The decision to sentence to death five Bulgarian nurses and one Palestinian physician accused of infecting Libyan children with HIV is a "miscarriage of justice" based on "preposterous charges," a New York Times editorial says (New York Times, 10/14).
The six medical workers were sentenced to death by firing squad in May 2004 for allegedly infecting 426 children through contaminated blood products at Al Fateh Children's Hospital in Benghazi, Libya.
They also were ordered to pay a total of $1 million to the families of the HIV-positive children.
The Libyan Supreme Court in December 2005 overturned the medical workers' convictions and ordered a retrial in a lower court.
The health workers say they are innocent of the charges, claiming that they were forced to confess and that they were tortured by Libyan officials during interrogations (Kaiser Daily HIV/AIDS Report, 9/25).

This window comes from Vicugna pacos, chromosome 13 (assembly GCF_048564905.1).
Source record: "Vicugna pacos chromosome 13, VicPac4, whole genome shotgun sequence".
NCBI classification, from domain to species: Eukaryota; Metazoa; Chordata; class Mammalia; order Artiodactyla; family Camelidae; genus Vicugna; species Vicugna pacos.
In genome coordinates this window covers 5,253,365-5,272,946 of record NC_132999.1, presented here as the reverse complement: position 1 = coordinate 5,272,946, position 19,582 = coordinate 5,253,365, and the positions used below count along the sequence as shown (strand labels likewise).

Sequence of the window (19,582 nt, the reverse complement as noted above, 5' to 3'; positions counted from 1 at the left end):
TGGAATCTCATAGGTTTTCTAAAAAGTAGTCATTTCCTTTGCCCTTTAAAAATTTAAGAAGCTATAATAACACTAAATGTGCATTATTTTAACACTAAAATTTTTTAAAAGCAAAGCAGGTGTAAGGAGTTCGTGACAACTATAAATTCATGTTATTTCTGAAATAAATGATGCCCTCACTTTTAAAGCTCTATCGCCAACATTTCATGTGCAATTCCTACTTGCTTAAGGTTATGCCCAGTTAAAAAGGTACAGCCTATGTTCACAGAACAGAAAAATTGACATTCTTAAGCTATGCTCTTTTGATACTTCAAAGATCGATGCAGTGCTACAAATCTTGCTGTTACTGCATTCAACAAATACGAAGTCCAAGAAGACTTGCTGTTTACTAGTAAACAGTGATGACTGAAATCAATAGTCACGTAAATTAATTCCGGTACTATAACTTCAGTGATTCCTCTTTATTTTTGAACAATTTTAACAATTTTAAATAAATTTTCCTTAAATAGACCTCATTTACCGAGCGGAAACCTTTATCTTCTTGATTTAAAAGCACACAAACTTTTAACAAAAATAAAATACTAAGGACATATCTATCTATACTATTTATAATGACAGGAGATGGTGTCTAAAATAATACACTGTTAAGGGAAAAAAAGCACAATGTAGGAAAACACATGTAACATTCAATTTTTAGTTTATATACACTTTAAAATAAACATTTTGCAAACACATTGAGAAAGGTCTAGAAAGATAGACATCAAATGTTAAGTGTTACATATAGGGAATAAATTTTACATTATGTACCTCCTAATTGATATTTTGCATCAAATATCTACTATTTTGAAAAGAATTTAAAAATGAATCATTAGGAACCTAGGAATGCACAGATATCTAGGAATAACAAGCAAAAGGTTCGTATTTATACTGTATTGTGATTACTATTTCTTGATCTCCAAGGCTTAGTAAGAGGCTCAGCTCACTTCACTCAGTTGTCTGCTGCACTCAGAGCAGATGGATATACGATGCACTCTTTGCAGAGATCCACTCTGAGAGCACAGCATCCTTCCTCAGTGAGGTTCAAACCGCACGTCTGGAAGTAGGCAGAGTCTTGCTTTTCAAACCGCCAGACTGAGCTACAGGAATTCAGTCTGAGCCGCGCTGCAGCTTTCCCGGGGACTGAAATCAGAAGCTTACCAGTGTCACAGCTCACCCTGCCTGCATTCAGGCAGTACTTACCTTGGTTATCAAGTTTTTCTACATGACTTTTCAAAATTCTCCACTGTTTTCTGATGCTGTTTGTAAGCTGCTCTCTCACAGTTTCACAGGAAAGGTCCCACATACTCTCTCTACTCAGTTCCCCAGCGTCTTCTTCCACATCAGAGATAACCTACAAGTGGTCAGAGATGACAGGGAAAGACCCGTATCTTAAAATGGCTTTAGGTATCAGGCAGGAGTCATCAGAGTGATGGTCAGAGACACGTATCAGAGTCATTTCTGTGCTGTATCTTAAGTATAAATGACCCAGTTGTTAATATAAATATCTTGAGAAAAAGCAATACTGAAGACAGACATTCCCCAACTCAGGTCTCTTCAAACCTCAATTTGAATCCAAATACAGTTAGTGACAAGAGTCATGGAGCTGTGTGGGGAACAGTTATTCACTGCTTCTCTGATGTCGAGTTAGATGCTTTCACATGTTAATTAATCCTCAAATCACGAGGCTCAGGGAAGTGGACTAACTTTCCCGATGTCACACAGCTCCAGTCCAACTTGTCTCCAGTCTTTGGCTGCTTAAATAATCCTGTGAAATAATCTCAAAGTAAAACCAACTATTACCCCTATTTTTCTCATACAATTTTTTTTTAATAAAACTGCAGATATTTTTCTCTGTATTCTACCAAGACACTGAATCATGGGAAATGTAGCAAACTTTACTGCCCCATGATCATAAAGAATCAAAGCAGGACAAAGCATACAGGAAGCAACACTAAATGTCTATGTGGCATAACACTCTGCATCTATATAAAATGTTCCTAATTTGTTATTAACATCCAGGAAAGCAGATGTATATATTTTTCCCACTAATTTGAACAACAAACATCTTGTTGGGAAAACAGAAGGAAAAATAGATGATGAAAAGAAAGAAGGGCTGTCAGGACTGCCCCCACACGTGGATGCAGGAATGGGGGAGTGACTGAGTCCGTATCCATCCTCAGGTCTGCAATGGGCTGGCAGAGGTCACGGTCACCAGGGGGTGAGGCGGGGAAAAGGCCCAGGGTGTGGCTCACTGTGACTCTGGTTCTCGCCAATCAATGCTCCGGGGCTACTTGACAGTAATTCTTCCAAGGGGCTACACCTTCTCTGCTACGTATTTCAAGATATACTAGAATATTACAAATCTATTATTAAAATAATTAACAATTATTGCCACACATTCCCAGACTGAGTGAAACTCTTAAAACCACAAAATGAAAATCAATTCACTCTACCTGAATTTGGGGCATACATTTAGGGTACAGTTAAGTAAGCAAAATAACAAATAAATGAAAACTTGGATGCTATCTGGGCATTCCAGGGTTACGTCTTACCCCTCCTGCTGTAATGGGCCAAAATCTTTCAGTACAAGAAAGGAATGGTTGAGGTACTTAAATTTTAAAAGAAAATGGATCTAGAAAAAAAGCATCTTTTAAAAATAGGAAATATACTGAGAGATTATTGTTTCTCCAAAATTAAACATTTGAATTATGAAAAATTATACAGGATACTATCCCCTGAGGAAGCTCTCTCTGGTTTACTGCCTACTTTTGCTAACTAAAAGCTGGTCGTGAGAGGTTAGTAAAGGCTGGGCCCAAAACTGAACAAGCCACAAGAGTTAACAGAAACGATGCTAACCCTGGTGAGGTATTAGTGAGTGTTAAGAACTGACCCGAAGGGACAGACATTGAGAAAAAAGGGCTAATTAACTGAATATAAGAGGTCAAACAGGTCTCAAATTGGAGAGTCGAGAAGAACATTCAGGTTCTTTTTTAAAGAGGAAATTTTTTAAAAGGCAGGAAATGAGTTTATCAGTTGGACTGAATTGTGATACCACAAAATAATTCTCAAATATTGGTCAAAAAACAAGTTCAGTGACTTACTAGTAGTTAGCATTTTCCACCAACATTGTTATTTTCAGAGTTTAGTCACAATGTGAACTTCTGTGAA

Luc Montagnier, an HIV/AIDS expert, has testified that the real cause of the transmission was poor hygienic practices at the hospital, according to the Times.
"It seems clear that the government wanted to deflect public outrage by accusing foreigners of committing a horrific crime -- rather than acknowledging the negligence of Libya's health system," the editorial says, adding that this issue "demands a strong warning to the Libyan leader, Muammar el-Qaddafi, that his efforts to join the ranks of peaceable nations will suffer if the medical workers are made the scapegoats for the failure of Libya's own health system" (New York Times, 10/14).